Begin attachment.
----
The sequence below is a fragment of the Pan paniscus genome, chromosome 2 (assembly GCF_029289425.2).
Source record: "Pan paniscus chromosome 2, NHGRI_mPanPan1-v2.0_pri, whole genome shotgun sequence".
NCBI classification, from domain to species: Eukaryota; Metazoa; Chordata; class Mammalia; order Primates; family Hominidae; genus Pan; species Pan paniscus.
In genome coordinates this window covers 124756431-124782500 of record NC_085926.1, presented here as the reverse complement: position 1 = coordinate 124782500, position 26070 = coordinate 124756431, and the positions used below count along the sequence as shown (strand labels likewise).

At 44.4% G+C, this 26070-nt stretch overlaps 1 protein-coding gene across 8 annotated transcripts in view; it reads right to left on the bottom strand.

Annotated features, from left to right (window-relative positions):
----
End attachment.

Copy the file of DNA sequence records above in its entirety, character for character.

The sequence below is a fragment of the Pan paniscus genome, chromosome 2 (assembly GCF_029289425.2).
Source record: "Pan paniscus chromosome 2, NHGRI_mPanPan1-v2.0_pri, whole genome shotgun sequence".
NCBI classification, from domain to species: Eukaryota; Metazoa; Chordata; class Mammalia; order Primates; family Hominidae; genus Pan; species Pan paniscus.
In genome coordinates this window covers 124756431-124782500 of record NC_085926.1, presented here as the reverse complement: position 1 = coordinate 124782500, position 26070 = coordinate 124756431, and the positions used below count along the sequence as shown (strand labels likewise).

At 44.4% G+C, this 26070-nt stretch overlaps 1 protein-coding gene across 8 annotated transcripts in view; it reads right to left on the bottom strand.

Annotated features, from left to right (window-relative positions):